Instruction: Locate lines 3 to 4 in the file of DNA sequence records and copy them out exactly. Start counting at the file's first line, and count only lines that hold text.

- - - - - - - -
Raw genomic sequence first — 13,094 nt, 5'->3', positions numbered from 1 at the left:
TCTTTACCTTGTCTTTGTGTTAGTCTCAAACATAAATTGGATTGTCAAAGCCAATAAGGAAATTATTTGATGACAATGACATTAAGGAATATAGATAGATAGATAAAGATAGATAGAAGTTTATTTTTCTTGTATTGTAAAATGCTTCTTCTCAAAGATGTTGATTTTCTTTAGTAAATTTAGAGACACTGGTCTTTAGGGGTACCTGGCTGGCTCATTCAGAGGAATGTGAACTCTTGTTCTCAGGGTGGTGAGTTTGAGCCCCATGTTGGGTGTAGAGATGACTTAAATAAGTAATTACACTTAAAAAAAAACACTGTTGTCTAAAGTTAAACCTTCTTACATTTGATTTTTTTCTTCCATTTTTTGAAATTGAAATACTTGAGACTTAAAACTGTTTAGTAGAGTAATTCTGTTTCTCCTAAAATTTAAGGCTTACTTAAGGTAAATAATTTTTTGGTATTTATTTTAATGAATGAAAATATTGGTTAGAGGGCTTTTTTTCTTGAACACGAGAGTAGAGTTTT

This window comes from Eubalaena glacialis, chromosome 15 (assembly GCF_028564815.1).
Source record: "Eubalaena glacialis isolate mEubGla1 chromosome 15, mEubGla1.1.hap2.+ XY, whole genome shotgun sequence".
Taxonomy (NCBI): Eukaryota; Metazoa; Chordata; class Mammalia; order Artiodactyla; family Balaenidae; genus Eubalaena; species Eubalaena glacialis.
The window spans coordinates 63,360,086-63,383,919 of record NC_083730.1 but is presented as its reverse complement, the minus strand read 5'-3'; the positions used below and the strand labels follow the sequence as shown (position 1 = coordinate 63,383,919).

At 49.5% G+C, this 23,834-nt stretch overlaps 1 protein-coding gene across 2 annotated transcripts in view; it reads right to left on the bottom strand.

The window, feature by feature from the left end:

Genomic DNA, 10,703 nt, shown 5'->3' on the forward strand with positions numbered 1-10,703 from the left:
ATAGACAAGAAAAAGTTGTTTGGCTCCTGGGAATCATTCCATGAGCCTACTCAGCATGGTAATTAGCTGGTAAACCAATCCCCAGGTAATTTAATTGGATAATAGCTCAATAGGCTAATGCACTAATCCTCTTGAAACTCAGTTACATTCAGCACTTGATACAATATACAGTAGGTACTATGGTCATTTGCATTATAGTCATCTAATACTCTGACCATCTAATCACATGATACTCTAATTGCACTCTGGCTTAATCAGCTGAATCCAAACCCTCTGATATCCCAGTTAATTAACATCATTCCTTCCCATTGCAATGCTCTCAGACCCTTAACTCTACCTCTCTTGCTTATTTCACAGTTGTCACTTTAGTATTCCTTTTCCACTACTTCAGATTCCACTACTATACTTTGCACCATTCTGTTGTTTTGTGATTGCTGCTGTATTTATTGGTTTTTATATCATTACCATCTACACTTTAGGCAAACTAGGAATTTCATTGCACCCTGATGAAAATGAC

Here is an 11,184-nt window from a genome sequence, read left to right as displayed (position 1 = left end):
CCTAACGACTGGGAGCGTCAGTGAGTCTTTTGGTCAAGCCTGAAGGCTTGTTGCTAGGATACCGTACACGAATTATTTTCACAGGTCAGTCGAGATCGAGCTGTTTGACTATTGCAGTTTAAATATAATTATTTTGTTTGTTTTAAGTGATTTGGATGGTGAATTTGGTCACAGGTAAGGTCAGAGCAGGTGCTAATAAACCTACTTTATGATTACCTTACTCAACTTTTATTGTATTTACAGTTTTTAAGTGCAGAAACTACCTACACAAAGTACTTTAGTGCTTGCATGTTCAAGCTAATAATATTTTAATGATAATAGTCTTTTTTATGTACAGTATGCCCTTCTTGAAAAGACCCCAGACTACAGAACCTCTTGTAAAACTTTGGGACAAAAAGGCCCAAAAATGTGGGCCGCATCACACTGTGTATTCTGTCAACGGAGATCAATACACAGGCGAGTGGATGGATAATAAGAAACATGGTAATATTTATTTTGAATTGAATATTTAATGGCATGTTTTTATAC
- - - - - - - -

This window comes from Eubalaena glacialis, chromosome 15 (assembly GCF_028564815.1).
Source record: "Eubalaena glacialis isolate mEubGla1 chromosome 15, mEubGla1.1.hap2.+ XY, whole genome shotgun sequence".